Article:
Although Mikhail Gorbachev's visit to Paris today marks his maiden voyage to the West as Soviet leader, a number of Muscovites thought he staged an even more dramatic debut before his home audience last night on Soviet television.
Seated in a gilt chair, in a Kremlin salon glistening with gold trim, the Communist Party leader answered questions from three French journalists, discussing subjects as personal as his own style and as controversial -- and unprecedented for the Soviet television audience -- as the Kremlin's record on human rights.
The hour-long interview was broadcast simultaneously here and in France and was shown almost in its entirety on Soviet television, an event that once again showed how Gorbachev is willing to break the once rigid rules of Kremlin protocol.
While French viewers may have viewed the Soviet leader in the three-piece suit with dispassionate curiosity, here in Moscow the Gorbachev performance heightened a national awareness that Moscow, accustomed to dour or dowdy leaders, at last had spawned an attractive international performer.
When Gorbachev went to London last December his potential as a western-style politician was barely understood here. Soviet television showed the headlines and scenes from the visit, but there was no sense of the personality that fascinated British journalists.
At home, Gorbachev's trips to Leningrad, Kiev, Minsk, Siberia and Kazakhstan had established him as an energetic leader among the Soviet people who saw him in the streets or on television.
But yesterday's interview, amid the grandeur of a Kremlin salon, was different. It showed the leader sitting and talking informally, rather than standing and making speeches. It showed him discussing Soviet problems with foreigners in a relaxed setting, displaying cool self-confidence and even wit. It was the first time the Soviet public could see the new leader, or any leader in recent history, up close for any sustained length of time.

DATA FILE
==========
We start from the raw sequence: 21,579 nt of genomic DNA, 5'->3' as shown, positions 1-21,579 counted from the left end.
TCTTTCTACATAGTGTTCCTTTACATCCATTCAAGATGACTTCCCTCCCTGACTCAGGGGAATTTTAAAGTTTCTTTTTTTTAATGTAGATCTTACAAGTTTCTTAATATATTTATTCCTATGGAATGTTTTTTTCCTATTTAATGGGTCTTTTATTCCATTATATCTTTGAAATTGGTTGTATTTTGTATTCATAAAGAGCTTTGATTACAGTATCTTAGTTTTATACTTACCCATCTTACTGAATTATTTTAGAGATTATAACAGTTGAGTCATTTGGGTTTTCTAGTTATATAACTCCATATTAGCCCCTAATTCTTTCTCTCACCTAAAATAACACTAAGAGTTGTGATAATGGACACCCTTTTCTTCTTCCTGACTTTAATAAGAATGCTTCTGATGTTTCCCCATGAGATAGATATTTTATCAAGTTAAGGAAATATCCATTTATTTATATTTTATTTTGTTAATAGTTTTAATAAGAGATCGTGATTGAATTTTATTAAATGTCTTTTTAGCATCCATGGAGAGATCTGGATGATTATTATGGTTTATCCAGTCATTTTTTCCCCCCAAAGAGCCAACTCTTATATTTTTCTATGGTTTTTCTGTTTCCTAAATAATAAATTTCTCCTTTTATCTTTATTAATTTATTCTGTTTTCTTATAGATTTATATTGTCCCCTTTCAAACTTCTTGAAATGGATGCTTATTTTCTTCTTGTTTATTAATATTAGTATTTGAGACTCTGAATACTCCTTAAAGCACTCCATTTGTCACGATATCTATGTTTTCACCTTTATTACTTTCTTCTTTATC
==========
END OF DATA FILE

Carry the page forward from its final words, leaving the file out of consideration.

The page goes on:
To the surprise of some and the puzzlement of others, Gorbachev answered a question on human rights that inquired about exiled Nobel Peace Prize winner Andrei Sakharov, Jewish activist Anatoly Scharansky and the decrease in Jewish emigration. That his answers evaded the point hardly registered here: What took people aback was that the leader, in this unusual setting, would consider the question so openly.
Later it was noted by some Soviet viewers that in his answer he did not even touch on the exile of Sakharov to Gorki, ordered without a trial. Sakharov is the best known of the Soviet Union's human rights activists, perhaps one reason he was never formally tried.
Instead, Gorbachev focused on Scharansky a far less well known figure. Concerning the drop in Jewish emigration, Gorbachev fell back on the well-worn and debatable Soviet explanation that most of the Jews who wanted to leave have left. Of those delayed, he said, they were mostly people who had worked in jobs involving state secrets.
On televison, he said these people had only to wait five to 10 years for their cases to clear.
That was the only part deleted from the printed account of the interview that ran in the press today. The presumption was that Soviet authorities did not want such an explicit timetable to come back to haunt them.
Some Soviets noted that on this and other subjects, Gorbachev showed a different face to foreign audiences than he does to domestic ones.
At home, the tone is sterner; the message is to work hard, and stay sober. Said one Soviet housewife, "He talks to them in a way he would never talk to us."
Another Soviet citizen, caught off guard by the opulence of the Kremlin setting and the sonorous tones of the French television journalist who introduced the interview, thought he was about to see a variety show broadcast from Versailles.
"We had had a program of Mireille Mathieu a French singer on before. I thought when I saw that room and the Frenchman doing an introduction that someone else was going to sing," he said.